Jeff Melnick, Cambridge, MA

Christopher Small's Music of the Common Tongue exemplifies the virtues of thinking big. It ranges over the vast story of how African music in America became African-American music and finally the essential American music. Along the way, Small reveals a secret history of sound that was all around but never nailed down before. The apt music comparison to the book is not to a single masterful album, but to an entire music library -- or, perhaps, because Small prefers the act to the record of the act, a club with a superb show every night -- that one can visit for new insights and excitements, forever.

Milo Miles, Brookline MA

Oh man. Musicking made me feel proud about loving music. It made me feel like the act of listening to music helped to create music that had already been made, like music had the power to disrupt the continuity of time. Bono owes me royalties on the basis of that book. Come on!

Cam Patterson, Chapel Hill NC

2 Comments

By John McKinnon on October 11, 2011 10:53 AM

As a professor at a small liberal arts school, the writings of Small helped me to stretch pedagogical boundaries (to the point of teaching with a new definition of "music" in mind), re-think course content and re-design a music degree that emphasized and articulated the important social interplay of music making. Over the last twenty-five years, I have watched the categories of music education, musicology, ethnomusicology and performance studies begin to knock on each other's door, and slowly my students and I feel the mending of head and heart, classical and vernacular, technique and creativity and the engagement of two musical worlds, one outside the academy and one inside. Small's concepts gave permission for "everyday" music to join the academy, putting Beethoven and "mbaganga" in the same uniform. Thanks to him, my students now see their ipod tunes, their orchestral playing and their guitar studies as all part of the vital, toe-tapping, mind-expanding, hand-shaking, impossible-to-ignore "blast-fest" that all music is supposed to be.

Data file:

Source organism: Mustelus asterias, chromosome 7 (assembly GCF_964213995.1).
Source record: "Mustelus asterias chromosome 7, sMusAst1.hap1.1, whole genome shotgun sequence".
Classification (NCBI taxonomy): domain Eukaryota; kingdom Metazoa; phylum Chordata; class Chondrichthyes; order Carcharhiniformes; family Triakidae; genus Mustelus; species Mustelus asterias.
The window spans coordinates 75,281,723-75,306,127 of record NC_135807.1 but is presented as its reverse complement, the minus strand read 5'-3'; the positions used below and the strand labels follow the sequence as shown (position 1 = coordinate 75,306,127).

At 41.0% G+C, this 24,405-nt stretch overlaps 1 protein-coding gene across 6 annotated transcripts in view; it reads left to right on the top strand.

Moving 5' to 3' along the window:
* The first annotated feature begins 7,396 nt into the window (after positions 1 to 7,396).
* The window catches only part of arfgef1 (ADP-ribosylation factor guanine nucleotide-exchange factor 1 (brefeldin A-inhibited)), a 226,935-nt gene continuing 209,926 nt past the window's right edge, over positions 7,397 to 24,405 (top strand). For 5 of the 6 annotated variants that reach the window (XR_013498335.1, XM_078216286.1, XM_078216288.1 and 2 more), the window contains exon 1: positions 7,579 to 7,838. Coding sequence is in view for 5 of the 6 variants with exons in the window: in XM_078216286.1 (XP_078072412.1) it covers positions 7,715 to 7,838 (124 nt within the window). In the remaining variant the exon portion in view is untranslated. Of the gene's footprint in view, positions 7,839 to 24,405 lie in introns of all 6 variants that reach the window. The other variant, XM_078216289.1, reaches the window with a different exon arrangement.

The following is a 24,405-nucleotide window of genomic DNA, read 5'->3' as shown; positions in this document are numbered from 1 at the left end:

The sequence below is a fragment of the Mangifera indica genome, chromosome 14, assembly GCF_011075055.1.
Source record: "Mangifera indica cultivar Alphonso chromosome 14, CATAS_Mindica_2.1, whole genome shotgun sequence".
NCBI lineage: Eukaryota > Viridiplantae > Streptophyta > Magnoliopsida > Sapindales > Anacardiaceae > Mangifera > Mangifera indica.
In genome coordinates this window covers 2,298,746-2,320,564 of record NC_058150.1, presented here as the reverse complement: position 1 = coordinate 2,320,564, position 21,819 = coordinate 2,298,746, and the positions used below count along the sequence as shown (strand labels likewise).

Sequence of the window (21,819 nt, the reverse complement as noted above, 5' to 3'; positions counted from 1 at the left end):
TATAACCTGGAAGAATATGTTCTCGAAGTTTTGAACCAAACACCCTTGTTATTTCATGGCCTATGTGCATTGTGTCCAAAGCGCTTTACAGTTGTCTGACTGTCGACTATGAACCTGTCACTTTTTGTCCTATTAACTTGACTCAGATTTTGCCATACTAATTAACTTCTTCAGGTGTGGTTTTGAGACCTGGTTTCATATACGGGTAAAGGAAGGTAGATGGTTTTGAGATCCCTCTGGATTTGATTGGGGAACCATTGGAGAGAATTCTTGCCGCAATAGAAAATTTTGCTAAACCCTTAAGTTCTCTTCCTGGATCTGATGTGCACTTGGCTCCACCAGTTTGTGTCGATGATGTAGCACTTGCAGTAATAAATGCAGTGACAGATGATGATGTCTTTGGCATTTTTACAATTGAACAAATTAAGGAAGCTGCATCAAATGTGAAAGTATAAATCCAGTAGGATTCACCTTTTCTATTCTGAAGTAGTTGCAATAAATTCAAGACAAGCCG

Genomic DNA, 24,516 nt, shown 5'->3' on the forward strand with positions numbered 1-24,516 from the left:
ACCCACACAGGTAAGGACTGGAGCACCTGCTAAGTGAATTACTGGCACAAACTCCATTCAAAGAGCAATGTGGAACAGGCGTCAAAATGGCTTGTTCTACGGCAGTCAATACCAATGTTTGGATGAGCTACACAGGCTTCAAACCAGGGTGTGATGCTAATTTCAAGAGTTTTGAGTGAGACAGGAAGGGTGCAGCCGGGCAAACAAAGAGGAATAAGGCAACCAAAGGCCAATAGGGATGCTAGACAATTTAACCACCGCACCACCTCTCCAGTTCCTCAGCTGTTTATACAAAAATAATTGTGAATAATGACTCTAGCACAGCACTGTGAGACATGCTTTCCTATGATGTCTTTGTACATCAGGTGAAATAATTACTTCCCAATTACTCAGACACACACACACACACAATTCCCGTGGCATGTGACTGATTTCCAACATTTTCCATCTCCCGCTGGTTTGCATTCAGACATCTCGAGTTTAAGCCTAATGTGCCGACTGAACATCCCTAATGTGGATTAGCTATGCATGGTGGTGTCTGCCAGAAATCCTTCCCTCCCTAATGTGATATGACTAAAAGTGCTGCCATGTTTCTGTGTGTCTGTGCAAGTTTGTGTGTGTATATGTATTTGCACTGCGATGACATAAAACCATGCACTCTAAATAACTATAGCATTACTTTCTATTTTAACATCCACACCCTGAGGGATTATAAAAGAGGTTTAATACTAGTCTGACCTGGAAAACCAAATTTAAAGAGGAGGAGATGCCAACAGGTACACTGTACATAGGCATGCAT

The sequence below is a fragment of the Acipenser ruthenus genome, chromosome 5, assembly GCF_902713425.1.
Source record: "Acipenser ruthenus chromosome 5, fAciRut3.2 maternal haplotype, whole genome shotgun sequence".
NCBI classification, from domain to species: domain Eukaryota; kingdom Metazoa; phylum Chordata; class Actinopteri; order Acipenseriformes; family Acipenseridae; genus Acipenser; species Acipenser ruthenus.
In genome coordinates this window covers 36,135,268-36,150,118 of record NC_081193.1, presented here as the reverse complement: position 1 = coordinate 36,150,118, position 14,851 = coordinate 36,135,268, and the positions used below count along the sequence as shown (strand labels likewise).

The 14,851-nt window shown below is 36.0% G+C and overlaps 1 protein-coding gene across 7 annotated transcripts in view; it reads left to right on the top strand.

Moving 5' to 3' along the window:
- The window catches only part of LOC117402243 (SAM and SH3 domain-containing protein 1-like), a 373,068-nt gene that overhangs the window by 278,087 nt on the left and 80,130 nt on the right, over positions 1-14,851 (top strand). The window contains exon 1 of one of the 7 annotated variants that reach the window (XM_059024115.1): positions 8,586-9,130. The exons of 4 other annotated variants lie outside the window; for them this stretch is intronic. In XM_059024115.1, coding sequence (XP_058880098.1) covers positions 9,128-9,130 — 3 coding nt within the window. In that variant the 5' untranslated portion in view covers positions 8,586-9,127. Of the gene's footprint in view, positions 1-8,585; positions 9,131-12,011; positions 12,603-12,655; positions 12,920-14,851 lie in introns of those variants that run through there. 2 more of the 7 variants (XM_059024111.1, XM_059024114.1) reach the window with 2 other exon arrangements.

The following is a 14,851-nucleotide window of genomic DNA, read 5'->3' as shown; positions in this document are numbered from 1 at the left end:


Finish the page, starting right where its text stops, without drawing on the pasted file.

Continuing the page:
By Jones on October 19, 2011 4:38 AM

Just read the 2000 interview you held with Christopher Small and of course mention here. The ideas are very agreeable. For me the music courses optional within schools and university--they always put way too much emphasis on classical, and (as if to rub it in) dry, notational analysis. What little abstractions they offered up by way of pop music was either institutionally acceptable (Queen) in the same way Mozart and Bartok are commonplace or stricken and impoverished by the approach and context in which they served their purpose (as you wrote for the review of "Portrait of the Artist as a Young Man," and I'm paraphrasing here, Louis Armstrong's vocal asides weren't to provide comic relief from the music--it's all comic relief. Or something like that).

Articles, Sept. 8, 2011